315 billion tonnes of ice just broke off Antarctica
The Amery Ice Shelf in Antarctica has produced its biggest iceberg in over 50 years.
According to the BBC, the calved block, called D28, is 631 square miles, which is just smaller than the Isle of Skye.
The incident is not believed to be related to climate change, and instead allows Antarctica's third largest ice shelf to keep its balance. Scientists have, in fact, expected D28 to break away from the ice shelf for a number of years.
The iceberg will now have to be monitored in case it poses a danger to shipping.
Speaking to the BBC, professor Helen Fricker, who hails from the Scripps Institution of Oceanography said "I am excited to see this calving event after all these years."
"We knew it would happen eventually, but just to keep us all on our toes, it is not exactly where we expected it to be. While there is much to be concerned about in Antarctica, there is no cause for alarm yet for this particular ice shelf."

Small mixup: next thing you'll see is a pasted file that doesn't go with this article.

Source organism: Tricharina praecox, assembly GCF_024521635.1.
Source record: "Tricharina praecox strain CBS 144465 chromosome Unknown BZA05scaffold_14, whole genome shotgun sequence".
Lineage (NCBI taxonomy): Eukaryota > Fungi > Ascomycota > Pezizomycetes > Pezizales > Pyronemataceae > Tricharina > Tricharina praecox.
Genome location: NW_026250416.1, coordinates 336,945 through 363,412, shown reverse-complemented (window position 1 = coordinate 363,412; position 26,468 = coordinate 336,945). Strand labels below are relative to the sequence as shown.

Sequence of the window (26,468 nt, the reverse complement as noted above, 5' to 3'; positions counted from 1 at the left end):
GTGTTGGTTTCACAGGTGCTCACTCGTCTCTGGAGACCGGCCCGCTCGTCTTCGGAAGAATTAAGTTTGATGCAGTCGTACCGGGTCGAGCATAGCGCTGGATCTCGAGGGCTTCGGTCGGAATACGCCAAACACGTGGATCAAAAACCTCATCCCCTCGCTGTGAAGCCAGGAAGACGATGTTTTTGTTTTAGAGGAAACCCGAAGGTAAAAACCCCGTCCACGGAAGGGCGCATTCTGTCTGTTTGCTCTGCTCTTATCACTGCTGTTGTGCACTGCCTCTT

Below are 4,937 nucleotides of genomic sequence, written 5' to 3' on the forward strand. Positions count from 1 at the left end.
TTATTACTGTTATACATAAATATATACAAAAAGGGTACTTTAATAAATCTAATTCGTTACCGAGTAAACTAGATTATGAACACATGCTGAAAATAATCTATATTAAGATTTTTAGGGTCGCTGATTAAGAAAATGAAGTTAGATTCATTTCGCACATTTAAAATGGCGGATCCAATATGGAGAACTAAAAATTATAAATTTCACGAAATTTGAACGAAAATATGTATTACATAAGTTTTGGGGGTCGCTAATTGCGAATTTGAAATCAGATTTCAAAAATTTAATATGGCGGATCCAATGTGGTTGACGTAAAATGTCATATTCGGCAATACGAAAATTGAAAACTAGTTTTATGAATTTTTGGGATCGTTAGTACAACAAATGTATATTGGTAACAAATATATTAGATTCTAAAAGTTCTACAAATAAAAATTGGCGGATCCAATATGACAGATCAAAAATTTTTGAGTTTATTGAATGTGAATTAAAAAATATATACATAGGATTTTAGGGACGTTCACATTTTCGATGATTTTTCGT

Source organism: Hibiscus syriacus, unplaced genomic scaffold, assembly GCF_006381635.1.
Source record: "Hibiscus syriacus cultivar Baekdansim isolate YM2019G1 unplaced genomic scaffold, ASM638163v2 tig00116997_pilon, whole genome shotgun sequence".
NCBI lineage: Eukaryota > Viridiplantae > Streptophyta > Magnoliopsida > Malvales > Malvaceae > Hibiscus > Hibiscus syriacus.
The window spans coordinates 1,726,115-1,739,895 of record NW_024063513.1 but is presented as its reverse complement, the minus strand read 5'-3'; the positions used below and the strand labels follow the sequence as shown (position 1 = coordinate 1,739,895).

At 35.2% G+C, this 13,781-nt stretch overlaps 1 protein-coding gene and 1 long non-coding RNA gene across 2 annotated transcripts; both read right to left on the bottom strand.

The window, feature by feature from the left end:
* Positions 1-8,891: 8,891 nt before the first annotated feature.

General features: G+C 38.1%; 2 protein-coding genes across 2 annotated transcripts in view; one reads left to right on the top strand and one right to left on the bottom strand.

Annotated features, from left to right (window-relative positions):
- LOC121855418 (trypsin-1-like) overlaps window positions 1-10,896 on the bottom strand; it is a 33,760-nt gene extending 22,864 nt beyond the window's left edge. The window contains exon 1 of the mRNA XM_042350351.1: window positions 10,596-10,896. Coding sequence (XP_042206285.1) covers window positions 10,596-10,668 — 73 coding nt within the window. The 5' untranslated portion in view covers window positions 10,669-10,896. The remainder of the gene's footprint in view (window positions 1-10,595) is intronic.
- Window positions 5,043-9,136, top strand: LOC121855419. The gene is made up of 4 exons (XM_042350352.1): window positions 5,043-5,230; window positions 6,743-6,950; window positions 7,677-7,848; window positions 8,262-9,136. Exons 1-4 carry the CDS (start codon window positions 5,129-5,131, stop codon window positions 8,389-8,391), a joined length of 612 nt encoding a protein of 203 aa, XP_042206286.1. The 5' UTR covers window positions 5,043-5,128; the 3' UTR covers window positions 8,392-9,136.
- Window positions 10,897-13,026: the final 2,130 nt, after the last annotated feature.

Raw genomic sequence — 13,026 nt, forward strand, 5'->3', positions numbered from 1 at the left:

Fricker emphasised that there was no link between this particular event and climate change. Satellite data since the 1990's has continued to show that Amery is largely in balance with its surroundings, in spite of experiencing strong surface melt in the summer.
Earlier this year, scientists revealed that another huge Antarctic ice shelf - this one the size of France - the Ross Ice Shelf, is melting 10 times faster than expected.
A team from Cambridge University spent a number of years investigating how the Ice Shelf's north-west sector interacted with the ocean beneath it, and they concluded that surface water heated by the sun appeared to be accelerating the melting.
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